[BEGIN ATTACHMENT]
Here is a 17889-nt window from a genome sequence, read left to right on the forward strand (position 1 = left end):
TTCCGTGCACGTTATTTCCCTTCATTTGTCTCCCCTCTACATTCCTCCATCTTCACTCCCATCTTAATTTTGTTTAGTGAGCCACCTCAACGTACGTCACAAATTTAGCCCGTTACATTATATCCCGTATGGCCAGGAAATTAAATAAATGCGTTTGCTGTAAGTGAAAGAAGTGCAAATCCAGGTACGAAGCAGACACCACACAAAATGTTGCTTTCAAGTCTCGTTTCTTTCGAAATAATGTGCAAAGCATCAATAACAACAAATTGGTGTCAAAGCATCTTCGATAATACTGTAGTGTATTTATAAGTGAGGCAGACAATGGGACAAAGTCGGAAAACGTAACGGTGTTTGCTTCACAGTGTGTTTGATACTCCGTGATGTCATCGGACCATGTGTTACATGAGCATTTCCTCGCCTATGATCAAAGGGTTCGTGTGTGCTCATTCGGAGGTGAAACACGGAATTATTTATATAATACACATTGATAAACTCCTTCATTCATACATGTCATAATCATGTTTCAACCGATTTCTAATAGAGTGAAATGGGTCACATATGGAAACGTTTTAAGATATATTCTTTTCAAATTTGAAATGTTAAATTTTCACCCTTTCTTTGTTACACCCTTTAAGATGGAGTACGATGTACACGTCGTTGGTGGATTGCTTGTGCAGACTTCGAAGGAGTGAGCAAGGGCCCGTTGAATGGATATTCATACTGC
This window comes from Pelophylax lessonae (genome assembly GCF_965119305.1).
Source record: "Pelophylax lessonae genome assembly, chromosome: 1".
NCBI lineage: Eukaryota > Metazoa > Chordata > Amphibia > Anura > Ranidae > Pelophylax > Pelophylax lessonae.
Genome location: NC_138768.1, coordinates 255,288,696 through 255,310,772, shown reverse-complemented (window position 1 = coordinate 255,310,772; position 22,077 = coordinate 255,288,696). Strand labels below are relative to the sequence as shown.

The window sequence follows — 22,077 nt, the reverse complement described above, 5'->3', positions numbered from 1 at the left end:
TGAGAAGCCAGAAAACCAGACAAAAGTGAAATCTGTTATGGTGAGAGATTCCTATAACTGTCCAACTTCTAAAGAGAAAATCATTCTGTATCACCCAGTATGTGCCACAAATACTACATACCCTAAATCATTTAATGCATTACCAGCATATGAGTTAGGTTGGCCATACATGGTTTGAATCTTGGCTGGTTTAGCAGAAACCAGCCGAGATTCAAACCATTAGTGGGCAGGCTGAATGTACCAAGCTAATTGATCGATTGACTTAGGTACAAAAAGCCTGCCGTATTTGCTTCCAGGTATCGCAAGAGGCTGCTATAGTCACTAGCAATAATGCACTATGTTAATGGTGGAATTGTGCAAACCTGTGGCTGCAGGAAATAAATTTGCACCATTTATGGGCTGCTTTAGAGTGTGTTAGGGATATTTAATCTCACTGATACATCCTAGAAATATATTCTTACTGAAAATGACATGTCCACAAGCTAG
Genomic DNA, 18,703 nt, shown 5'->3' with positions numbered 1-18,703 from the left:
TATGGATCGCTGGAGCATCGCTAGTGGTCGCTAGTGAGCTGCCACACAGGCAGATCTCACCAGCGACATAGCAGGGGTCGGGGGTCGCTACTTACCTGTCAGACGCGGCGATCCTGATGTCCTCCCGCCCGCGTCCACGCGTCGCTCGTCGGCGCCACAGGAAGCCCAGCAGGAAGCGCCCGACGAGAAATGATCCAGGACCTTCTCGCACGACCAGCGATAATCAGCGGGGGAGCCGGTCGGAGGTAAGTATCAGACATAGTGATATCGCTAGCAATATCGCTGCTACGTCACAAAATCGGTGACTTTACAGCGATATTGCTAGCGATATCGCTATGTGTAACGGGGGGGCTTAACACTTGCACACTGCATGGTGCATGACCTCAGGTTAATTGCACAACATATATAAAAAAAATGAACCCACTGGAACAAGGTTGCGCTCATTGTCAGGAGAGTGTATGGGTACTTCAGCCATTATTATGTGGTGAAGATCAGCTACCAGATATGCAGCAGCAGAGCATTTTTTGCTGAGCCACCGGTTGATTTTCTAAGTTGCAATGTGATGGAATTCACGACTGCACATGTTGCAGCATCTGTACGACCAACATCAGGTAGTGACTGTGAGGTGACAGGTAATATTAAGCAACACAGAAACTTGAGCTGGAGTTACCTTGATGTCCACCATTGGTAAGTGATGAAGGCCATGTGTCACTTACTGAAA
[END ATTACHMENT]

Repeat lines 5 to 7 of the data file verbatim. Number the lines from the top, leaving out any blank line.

NCBI lineage: Eukaryota > Metazoa > Chordata > Amphibia > Anura > Ranidae > Pelophylax > Pelophylax lessonae.
Genome location: NC_138768.1, coordinates 255,288,696 through 255,310,772, shown reverse-complemented (window position 1 = coordinate 255,310,772; position 22,077 = coordinate 255,288,696). Strand labels below are relative to the sequence as shown.

The window sequence follows — 22,077 nt, the reverse complement described above, 5'->3', positions numbered from 1 at the left end: